C – Beth yw’r fantais o wneud cais?

A – Mae clinigwyr yn darparu gofal tosturiol bob dydd. Mae’n waith caled a gall fod yn broses ddiddiwedd.  Mae’r gwobrau’n gwneud i ymgeiswyr oedi, meddwl ac ysgrifennu am eu cyflawniadau.  Yn y rhan hon o’r broses mae ymgeiswyr yn aml yn adnabod gweithredoedd a chanlyniadau nad ydynt wedi eu gweld o’r blaen.  Yna maent yn rhannu hyn gyda thîm o wylwyr diduedd sy’n darparu peth adborth ac yn cymharu eu gwaith gydag ymgeiswyr eraill.  Mae hyn yn codi  proffil eu cyflawniadau o fewn eu sefydliad ac yn genedlaethol.  Mae cydnabyddiaeth fel hyn yn dda i forâl a datblygiad pellach o fewn y diwylliant gwella.

Gellir gwneud cais ar gyfer gwobrau eleni tan 23 Ebrill – darllenwch ragor am y categorïau yma a gwnewch gais ar-lein heddiw yma

 

Dec 232014
 
Tracey Cooper

Tracey Cooper

What does work to improve care for patients with leg ulcers, a service that listens to the needs of older people in care homes and a special centre to treat alcohol related injuries have in common?

All these innovations, which were developed by healthcare staff and are making a big difference to patient care, were winners in the NHS Wales Awards earlier this year.

And with just over five weeks until the closing date for entries into next year’s Awards, I can’t wait to see the latest creativity being delivered by staff and students across NHS Wales to transform care for patients.

Continue reading »

Jul 152014
 
GrantRobinson

Grant Robinson

Cwm Taf Health Board was a worthy winner of the Improving Patient Safety category at this year’s NHS Wales Awards for its project on patient flow.

By coordinating actions to make sure patients don’t wait unnecessarily for the care they need, health board staff have significantly reduced the time people spend waiting in ambulances and in the accident and emergency departments.

They’ve been able to demonstrate improved patient outcomes and experience, sometimes in areas they didn’t expect, and the changes have been sustained.

The Unscheduled Care Improvement Programme in Wales is designed to make it easy for people to get the right emergency and urgent care when it is needed, and to make sure that no-one has to wait unnecessarily for the care they need, or to go back to their home.

Continue reading »

Jan 132014
 
Jan Davies

Jan Davies

We know from international learning the value and importance of developing a common improvement language. This helps us to communicate within NHS Wales about how we can make real, worthwhile and lasting change happen.

And that’s the point of Improving Quality Together: making worthwhile changes. Often, changing the little niggles people have every day, which they feel is stopping them doing their job properly, can make a huge difference. It can free up staff time, and make the system we work in a lot more effective and efficient.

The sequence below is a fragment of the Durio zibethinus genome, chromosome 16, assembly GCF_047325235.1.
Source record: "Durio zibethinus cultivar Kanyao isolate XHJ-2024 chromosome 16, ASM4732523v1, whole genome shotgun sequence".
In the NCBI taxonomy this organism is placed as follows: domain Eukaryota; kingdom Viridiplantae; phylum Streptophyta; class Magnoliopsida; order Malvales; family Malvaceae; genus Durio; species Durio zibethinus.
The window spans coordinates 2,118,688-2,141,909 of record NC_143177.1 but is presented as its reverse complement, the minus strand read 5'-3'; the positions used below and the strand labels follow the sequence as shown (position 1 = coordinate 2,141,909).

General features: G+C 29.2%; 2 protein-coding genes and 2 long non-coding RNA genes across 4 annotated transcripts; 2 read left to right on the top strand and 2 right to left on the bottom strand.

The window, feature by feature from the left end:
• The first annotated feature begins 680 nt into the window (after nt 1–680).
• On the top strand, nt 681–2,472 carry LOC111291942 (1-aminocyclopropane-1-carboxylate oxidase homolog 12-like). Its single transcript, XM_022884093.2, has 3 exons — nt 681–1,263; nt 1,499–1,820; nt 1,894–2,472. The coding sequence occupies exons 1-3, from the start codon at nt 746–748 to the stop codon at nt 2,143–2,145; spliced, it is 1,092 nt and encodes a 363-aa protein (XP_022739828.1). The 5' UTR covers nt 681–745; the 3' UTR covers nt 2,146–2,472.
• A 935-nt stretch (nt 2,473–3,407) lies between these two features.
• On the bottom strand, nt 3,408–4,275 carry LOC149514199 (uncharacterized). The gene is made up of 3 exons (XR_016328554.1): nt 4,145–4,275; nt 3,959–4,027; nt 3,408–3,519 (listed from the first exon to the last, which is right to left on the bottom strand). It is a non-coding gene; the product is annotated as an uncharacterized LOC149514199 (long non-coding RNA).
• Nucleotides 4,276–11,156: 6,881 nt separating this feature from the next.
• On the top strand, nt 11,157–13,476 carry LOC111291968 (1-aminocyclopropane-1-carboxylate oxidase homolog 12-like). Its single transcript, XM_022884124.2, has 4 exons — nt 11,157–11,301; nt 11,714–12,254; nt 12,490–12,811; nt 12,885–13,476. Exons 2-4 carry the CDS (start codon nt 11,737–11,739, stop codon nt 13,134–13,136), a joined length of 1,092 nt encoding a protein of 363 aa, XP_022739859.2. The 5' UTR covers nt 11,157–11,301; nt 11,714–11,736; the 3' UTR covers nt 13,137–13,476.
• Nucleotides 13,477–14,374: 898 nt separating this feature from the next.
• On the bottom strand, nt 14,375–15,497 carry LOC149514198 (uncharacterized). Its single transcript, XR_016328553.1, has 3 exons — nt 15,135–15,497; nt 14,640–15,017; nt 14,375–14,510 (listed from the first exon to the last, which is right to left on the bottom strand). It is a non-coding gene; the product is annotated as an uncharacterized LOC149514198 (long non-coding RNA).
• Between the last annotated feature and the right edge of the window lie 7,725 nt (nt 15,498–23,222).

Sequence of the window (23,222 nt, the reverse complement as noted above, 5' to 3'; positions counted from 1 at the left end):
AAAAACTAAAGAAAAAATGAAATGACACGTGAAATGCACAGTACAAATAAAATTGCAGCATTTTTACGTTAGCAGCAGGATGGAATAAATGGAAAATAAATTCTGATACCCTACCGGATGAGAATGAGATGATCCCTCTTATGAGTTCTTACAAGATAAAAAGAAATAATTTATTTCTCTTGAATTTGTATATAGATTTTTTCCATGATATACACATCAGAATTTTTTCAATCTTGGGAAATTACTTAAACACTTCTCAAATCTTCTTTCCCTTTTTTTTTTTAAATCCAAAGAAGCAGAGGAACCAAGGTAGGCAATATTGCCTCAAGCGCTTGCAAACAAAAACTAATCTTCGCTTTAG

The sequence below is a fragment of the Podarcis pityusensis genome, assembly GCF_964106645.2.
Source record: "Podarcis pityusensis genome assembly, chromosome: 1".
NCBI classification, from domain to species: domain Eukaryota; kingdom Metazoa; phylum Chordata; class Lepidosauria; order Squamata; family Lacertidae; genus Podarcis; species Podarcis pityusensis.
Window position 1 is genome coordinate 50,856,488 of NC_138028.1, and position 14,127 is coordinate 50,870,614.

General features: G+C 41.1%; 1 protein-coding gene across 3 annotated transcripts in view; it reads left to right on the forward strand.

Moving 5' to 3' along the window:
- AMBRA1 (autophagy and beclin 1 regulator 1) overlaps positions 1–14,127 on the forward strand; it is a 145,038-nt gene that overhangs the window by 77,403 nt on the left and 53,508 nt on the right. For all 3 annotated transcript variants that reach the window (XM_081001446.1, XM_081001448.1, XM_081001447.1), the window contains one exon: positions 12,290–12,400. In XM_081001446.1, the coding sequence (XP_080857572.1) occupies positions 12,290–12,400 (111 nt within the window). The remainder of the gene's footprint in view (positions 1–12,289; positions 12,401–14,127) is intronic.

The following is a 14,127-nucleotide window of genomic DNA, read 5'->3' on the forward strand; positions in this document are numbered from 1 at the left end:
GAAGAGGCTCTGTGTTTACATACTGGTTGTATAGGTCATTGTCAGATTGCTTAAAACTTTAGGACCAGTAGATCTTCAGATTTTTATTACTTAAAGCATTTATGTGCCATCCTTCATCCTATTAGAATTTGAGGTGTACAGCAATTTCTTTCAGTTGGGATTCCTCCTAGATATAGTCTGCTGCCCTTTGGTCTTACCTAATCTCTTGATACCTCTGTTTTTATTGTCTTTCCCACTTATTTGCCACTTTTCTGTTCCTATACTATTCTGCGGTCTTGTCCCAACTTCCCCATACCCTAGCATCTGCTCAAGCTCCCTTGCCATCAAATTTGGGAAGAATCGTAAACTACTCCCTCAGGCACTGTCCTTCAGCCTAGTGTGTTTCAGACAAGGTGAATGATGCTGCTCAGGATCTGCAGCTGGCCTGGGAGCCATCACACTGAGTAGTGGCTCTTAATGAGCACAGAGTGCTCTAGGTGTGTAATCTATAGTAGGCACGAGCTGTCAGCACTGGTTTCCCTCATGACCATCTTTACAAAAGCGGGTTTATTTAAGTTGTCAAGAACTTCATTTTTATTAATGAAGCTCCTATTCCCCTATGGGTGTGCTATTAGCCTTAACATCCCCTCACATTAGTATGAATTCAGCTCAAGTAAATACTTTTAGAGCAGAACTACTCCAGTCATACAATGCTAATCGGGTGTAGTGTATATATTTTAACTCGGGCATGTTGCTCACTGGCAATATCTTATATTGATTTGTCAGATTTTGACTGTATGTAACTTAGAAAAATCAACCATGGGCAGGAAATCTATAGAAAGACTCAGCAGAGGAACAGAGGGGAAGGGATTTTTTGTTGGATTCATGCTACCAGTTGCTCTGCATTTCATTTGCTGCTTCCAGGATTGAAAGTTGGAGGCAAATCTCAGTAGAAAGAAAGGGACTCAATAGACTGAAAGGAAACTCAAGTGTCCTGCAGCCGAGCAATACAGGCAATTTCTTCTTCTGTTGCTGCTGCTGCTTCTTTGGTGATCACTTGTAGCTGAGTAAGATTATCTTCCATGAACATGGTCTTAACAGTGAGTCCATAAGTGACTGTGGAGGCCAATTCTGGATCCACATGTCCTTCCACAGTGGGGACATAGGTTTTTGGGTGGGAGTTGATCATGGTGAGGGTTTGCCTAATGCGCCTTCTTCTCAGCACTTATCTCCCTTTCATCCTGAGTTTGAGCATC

But we also need to know that the change we’re making is a worthwhile one, so Improving Quality Together helps us to think about how we test these ideas for change on a small scale before going bigger. Continue reading »

Dec 172013
 
Dr Alan Willson

Dr Alan Willson

Every year I am inspired by the level and creativity of the work that is entered into the NHS Wales Awards.

The projects are diverse, covering many areas of healthcare and sometimes challenge the status quo and the accepted ways of doing things.

But all are driven by one aim; to improve the quality of patient care and experience.

Delivering quality improvement is vital to ensuring our NHS services are sustainable and meet the needs of patients. Continue reading »

Nov 112013
 
Dr Alan Willson

Dr Alan Willson

There is much talk of ‘co-production’ in public services these days. The idea is that if you allow the people who use the service at least an equal role in designing and managing it, you end up with a much better service.

This is a change of mindset which relies on professionals letting go some control and learning new skills.

But as the recently launched nocturnal home renal dialysis service in Abertawe Bro Morgannwg University Health Board (ABMUHB) shows, this approach really can be better than the way we usually work. Continue reading »

Jul 192013
 
Helen Birtwhistle

Helen Birtwhistle

When I listened to some of the hugely innovative work that was honoured in the recent NHS Wales Awards, it struck me that out of austerity can come opportunity.

I know that these are tough financial times for the NHS, with savings expected year on year, but it does make us examine what we are doing more closely and at all levels.

This is a time to work smarter and to make the best use of the resources we do have to deliver the best possible care to patients wherever they are in Wales. Continue reading »